A cruel spectator sport that women dread

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Ralston Edwards first found this loophole in the law in 1988, when he was accused of an eight-hour-long violent attack on his then partner. Interrogating her gave him his first taste of intimidating his victims across the court room.

Rape victims make notoriously bad witnesses. Canny defence barristers know well that they can be made to quake and quail under intense questioning. They can be made confused and distressed by having to describe in an open court room disgusting things that have happened to them. They can find that they have to defend themselves.

All this may make them trip up, contradict themselves or sound like unreliable witnesses. Imagine how much worse it must be for the victim to be interrogated for six days by the rapist himself, squeezing a last sadistic thrill out of reducing her to wreckage.

The intimidatory tactics of some defence lawyers are thought to be responsible for the shrinking proportion of rape cases that secure a conviction. Although many more women do come forward to report rape now that the police have a gentler reputation in dealing with the crime, many victims are still thought to hide in fear and shame. Ralston Edwards will have struck a clever blow for rapists if women reading about this horrible trial shrink from reporting rape for fear of such an ordeal.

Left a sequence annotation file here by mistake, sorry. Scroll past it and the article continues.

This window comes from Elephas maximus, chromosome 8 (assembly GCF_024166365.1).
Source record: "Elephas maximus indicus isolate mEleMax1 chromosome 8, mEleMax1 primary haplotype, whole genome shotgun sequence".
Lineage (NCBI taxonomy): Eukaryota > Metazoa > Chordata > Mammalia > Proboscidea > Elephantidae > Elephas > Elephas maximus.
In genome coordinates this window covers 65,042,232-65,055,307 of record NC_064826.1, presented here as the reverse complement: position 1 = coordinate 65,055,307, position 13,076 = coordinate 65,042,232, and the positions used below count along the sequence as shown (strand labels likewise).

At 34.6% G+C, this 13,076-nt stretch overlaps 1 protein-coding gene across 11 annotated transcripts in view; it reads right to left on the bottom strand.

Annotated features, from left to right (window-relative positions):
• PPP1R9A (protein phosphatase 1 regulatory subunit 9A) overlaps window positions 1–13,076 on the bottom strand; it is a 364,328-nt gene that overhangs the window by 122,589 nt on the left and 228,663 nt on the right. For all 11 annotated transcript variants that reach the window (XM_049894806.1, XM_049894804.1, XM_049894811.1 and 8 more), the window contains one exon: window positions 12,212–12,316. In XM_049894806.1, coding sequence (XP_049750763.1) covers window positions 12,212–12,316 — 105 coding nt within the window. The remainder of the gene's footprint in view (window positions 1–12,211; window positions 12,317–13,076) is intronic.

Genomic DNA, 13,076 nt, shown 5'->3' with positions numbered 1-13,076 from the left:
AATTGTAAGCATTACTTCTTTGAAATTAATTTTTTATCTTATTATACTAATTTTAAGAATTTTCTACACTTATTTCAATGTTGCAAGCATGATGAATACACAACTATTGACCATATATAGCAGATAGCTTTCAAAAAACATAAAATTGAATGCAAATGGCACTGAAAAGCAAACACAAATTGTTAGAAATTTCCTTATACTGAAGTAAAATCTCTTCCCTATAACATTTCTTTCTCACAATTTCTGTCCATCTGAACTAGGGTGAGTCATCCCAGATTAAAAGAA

How can rape victims be better protected from such browbeating in future? Some suggest that rape defendants should not have the right to defend themselves in court, but this would breach a most fundamental right. Others urge more modestly that women confronted by their attackers should be allowed to give evidence by video from another room, with questions put to them through an intermediary, as children can in sex-abuse cases. But some lawyers say this would deny justice, since the jury have nothing to go on but their own assessment of the veracity of the accuser, and they need to see and sense the quality of their character. However, concern expressed yesterday suggests that judges should be able to order some extra protection for women.

The wider question of why so many rape cases fail needs examination. Getting the balance right is precariously difficult. In this case, justice was done - but terrible damage was done to the victim. Changing the law on the back of a sensational case is nearly always a mistake. None the less, there is an urgent need for a review of a system that allowed this grotesque scene at the Old Bailey.